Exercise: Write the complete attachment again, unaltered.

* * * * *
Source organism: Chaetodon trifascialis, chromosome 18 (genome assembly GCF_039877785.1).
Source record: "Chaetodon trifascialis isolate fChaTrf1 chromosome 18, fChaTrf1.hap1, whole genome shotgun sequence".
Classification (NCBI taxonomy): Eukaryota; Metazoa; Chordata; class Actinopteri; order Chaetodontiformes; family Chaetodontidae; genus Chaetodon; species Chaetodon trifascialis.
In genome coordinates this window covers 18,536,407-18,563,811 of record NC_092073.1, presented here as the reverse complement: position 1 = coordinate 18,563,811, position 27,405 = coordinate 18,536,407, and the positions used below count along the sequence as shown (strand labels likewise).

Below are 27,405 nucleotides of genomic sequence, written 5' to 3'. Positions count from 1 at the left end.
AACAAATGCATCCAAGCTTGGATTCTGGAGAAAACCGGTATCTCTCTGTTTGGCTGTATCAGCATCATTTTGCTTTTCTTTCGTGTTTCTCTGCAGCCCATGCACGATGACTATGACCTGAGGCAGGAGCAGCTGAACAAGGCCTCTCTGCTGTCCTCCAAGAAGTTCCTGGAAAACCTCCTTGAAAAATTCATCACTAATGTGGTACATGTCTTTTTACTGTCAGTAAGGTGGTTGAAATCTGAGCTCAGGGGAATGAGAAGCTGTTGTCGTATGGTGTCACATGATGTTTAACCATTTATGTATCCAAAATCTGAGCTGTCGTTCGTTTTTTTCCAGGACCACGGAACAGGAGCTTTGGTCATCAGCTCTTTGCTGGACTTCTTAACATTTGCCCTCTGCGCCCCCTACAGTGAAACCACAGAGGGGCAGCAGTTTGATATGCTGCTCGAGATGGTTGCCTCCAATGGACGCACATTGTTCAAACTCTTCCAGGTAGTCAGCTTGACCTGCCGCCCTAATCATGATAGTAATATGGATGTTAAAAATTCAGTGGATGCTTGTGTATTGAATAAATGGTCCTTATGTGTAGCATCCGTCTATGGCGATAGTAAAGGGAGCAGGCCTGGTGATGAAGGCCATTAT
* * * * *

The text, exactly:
Source organism: Chaetodon trifascialis, chromosome 18 (genome assembly GCF_039877785.1).
Source record: "Chaetodon trifascialis isolate fChaTrf1 chromosome 18, fChaTrf1.hap1, whole genome shotgun sequence".
Classification (NCBI taxonomy): Eukaryota; Metazoa; Chordata; class Actinopteri; order Chaetodontiformes; family Chaetodontidae; genus Chaetodon; species Chaetodon trifascialis.
In genome coordinates this window covers 18,536,407-18,563,811 of record NC_092073.1, presented here as the reverse complement: position 1 = coordinate 18,563,811, position 27,405 = coordinate 18,536,407, and the positions used below count along the sequence as shown (strand labels likewise).

Below are 27,405 nucleotides of genomic sequence, written 5' to 3'. Positions count from 1 at the left end.
AACAAATGCATCCAAGCTTGGATTCTGGAGAAAACCGGTATCTCTCTGTTTGGCTGTATCAGCATCATTTTGCTTTTCTTTCGTGTTTCTCTGCAGCCCATGCACGATGACTATGACCTGAGGCAGGAGCAGCTGAACAAGGCCTCTCTGCTGTCCTCCAAGAAGTTCCTGGAAAACCTCCTTGAAAAATTCATCACTAATGTGGTACATGTCTTTTTACTGTCAGTAAGGTGGTTGAAATCTGAGCTCAGGGGAATGAGAAGCTGTTGTCGTATGGTGTCACATGATGTTTAACCATTTATGTATCCAAAATCTGAGCTGTCGTTCGTTTTTTTCCAGGACCACGGAACAGGAGCTTTGGTCATCAGCTCTTTGCTGGACTTCTTAACATTTGCCCTCTGCGCCCCCTACAGTGAAACCACAGAGGGGCAGCAGTTTGATATGCTGCTCGAGATGGTTGCCTCCAATGGACGCACATTGTTCAAACTCTTCCAGGTAGTCAGCTTGACCTGCCGCCCTAATCATGATAGTAATATGGATGTTAAAAATTCAGTGGATGCTTGTGTATTGAATAAATGGTCCTTATGTGTAGCATCCGTCTATGGCGATAGTAAAGGGAGCAGGCCTGGTGATGAAGGCCATTAT